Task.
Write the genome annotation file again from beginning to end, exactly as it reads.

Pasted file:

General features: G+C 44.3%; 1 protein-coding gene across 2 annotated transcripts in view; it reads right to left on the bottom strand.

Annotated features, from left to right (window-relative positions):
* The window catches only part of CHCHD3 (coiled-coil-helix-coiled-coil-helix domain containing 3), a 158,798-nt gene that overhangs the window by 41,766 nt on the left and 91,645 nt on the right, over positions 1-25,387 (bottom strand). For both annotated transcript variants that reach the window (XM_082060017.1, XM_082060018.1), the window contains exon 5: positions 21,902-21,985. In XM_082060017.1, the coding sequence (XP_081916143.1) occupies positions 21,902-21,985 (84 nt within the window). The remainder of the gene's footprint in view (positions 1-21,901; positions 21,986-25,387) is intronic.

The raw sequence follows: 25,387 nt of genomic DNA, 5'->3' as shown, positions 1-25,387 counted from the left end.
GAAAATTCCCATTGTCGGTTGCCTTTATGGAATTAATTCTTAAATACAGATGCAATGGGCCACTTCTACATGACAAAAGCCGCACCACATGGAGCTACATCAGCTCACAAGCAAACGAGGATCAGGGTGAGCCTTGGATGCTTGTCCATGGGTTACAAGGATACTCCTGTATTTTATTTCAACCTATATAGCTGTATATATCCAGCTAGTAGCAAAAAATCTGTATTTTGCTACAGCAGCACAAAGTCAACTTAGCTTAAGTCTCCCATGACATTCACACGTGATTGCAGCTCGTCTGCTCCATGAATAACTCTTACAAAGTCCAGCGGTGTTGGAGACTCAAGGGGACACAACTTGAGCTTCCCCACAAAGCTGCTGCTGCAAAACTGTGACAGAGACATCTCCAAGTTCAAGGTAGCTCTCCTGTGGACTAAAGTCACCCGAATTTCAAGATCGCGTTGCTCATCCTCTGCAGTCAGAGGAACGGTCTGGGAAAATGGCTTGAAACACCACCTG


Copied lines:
General features: G+C 44.3%; 1 protein-coding gene across 2 annotated transcripts in view; it reads right to left on the bottom strand.

Annotated features, from left to right (window-relative positions):
* The window catches only part of CHCHD3 (coiled-coil-helix-coiled-coil-helix domain containing 3), a 158,798-nt gene that overhangs the window by 41,766 nt on the left and 91,645 nt on the right, over positions 1-25,387 (bottom strand). For both annotated transcript variants that reach the window (XM_082060017.1, XM_082060018.1), the window contains exon 5: positions 21,902-21,985. In XM_082060017.1, the coding sequence (XP_081916143.1) occupies positions 21,902-21,985 (84 nt within the window). The remainder of the gene's footprint in view (positions 1-21,901; positions 21,986-25,387) is intronic.

The raw sequence follows: 25,387 nt of genomic DNA, 5'->3' as shown, positions 1-25,387 counted from the left end.
GAAAATTCCCATTGTCGGTTGCCTTTATGGAATTAATTCTTAAATACAGATGCAATGGGCCACTTCTACATGACAAAAGCCGCACCACATGGAGCTACATCAGCTCACAAGCAAACGAGGATCAGGGTGAGCCTTGGATGCTTGTCCATGGGTTACAAGGATACTCCTGTATTTTATTTCAACCTATATAGCTGTATATATCCAGCTAGTAGCAAAAAATCTGTATTTTGCTACAGCAGCACAAAGTCAACTTAGCTTAAGTCTCCCATGACATTCACACGTGATTGCAGCTCGTCTGCTCCATGAATAACTCTTACAAAGTCCAGCGGTGTTGGAGACTCAAGGGGACACAACTTGAGCTTCCCCACAAAGCTGCTGCTGCAAAACTGTGACAGAGACATCTCCAAGTTCAAGGTAGCTCTCCTGTGGACTAAAGTCACCCGAATTTCAAGATCGCGTTGCTCATCCTCTGCAGTCAGAGGAACGGTCTGGGAAAATGGCTTGAAACACCACCTG